1919, when the country anxiously awaited the dramatic consequences of prohibition to take effect, was a year—like 2003—in which Uranus moved into Pisces, then retrograded back into Aquarius, offering a preliminary 'first taste' of the new generational zeitgeist about to begin in full force. Once 1920 rolled around and Uranus entered Pisces to stay for a while, Prohibition became the law, and its 'big changes' swept the U.S.—in the form of secretive speakeasy culture, out-of-control organized crime, and billions of gallons of unlawful home-brewed concoctions. Not much of a moral reform.

If you start with the Bill of Rights and read through each of the constitutional amendments, perhaps you will be struck, as I was, by the glaring oddness of the 18th Amendment within the document as a whole. (One of these things is not like the others!) For the most part, the Constitution and its amendments serve to outline the manner for administering the federal government and to establish rights for U.S. citizens. And its tenets usually err on the side of individual states' rights over a powerful central government. The 18th Amendment prohibits, on a national level, activities which were already widely occurring, trying to contain a cultural stream in motion through imposing top-down authority, not a strategy in line with the prevailing American spirit of populist multiplicity. It's no wonder that Prohibition was a massive failure, leading to the only repeal of a constitutional amendment in U.S. history. (I'll drink to that!)

The recent explosion in popular acceptance of gays and lesbian within American society is another cultural stream that will be difficult to contain. So much has already changed in such a short time. When Ellen DeGeneres came out on national TV in 1997, it was a really really big deal. Less than a decade later, Will and Grace and Queer Eye for the Straight Guy are popular pop-culture staples, generating far more viewership (and ad dollars) than controversy. Gay is now both everywhere and somewhat commonplace.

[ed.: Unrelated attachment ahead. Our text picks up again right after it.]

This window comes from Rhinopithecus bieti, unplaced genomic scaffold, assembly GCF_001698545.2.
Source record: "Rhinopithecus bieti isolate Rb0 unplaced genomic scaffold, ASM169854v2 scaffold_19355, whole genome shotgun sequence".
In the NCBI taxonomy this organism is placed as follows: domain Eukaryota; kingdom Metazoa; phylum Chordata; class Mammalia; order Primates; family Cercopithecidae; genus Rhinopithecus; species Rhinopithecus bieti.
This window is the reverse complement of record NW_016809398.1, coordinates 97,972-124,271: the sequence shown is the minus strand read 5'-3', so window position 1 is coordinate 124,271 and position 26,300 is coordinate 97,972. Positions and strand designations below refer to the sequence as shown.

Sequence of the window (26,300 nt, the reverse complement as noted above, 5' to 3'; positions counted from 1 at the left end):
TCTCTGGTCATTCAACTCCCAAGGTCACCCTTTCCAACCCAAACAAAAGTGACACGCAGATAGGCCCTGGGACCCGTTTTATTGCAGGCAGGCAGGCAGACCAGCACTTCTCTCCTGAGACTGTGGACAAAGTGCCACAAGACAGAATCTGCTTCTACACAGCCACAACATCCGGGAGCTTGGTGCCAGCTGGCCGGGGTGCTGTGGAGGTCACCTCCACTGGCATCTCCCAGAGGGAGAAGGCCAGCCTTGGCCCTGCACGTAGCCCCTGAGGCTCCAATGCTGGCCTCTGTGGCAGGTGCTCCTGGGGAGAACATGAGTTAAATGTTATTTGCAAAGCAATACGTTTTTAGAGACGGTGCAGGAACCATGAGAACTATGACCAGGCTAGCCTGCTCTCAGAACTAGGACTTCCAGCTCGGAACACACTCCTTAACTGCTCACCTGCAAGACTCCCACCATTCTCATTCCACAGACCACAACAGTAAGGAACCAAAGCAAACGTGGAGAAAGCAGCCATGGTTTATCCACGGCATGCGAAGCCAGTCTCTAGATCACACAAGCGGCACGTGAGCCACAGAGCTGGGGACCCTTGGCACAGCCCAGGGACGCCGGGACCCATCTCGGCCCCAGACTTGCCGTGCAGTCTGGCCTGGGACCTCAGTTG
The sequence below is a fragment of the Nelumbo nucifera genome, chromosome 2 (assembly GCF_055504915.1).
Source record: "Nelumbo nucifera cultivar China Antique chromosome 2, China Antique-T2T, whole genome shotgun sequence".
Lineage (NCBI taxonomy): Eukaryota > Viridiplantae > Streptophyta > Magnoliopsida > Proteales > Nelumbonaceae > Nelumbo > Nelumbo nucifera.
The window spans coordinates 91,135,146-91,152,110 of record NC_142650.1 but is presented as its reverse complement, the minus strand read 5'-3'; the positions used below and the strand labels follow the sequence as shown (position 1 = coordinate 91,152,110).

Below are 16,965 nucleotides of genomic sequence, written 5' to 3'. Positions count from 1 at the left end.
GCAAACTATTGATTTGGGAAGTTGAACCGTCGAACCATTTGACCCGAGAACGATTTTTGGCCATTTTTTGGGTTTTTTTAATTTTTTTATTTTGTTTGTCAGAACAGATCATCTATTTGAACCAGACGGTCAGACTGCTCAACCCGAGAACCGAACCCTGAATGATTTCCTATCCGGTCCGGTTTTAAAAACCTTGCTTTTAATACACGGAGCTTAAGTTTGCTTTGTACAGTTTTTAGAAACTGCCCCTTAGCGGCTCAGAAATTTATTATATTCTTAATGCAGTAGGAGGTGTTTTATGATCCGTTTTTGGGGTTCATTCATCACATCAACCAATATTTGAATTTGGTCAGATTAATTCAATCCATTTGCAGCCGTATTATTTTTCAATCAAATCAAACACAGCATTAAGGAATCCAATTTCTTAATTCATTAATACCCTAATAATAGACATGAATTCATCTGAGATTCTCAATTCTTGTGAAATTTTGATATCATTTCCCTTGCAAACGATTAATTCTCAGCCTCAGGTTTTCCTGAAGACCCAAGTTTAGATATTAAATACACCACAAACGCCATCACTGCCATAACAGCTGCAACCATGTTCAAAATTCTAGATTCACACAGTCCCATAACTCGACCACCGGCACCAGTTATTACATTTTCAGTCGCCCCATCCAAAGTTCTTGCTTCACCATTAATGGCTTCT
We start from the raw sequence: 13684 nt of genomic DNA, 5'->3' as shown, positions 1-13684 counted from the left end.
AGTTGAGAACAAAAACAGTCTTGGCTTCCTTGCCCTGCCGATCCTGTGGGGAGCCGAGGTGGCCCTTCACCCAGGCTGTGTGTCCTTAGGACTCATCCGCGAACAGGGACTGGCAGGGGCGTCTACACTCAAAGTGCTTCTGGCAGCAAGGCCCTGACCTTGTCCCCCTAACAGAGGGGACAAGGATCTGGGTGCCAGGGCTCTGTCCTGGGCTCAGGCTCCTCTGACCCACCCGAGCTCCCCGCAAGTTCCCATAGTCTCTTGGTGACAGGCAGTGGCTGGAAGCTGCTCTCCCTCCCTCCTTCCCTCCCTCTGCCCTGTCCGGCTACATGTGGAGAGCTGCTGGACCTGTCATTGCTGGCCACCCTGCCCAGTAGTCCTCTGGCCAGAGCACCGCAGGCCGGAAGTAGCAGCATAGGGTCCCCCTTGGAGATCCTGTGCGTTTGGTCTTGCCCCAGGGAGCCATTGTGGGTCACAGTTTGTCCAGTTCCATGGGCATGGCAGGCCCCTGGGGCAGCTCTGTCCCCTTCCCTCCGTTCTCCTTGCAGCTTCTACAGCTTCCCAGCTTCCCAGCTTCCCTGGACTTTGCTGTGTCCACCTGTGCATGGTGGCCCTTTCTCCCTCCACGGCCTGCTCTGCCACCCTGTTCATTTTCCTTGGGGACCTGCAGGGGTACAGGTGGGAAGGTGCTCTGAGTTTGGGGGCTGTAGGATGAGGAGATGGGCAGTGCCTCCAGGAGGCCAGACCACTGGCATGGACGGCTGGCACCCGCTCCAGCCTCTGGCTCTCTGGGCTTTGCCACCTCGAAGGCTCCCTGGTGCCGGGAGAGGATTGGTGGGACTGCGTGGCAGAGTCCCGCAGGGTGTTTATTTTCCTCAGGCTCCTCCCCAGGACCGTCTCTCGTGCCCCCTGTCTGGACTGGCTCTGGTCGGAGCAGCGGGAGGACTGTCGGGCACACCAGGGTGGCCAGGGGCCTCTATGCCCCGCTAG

Too many gays and lesbians have become too entrenched in mainstream American culture to be shoved into submission like a jack-in-the-box crammed back into its cage. (A pack of angry queers is not a pretty sight!) And if the proposed amendment were to make it through the ratification process—which seems questionable at best—I believe it would read as 'out of context' as the 18th Amendment, the last instance of the Constitution being used for similar purposes (halting a cultural stream) during a similar astrological moment (Uranus in Pisces).

In my opinion, trying to stop gay marriage at this point is like trying to kick Howard Stern off the radio (clearly a direct result of Janet Jackson flashing her breast during the Super Bowl a month ago), when he's already been doing his same shtick for years. Censorship of centralized media (e.g., TV, radio) by centralized forces (the FCC) is a residual effect of the Piscean Age. The symbol par excellence of the Age of Aquarius, meanwhile, is the Internet, a decentralized medium powered by the people, by nature uncensorable and impossible to simply shut up. Once the people become a unified force of their own independent will, it's hard to crack down from atop a throne or any similarly monarchic perspective.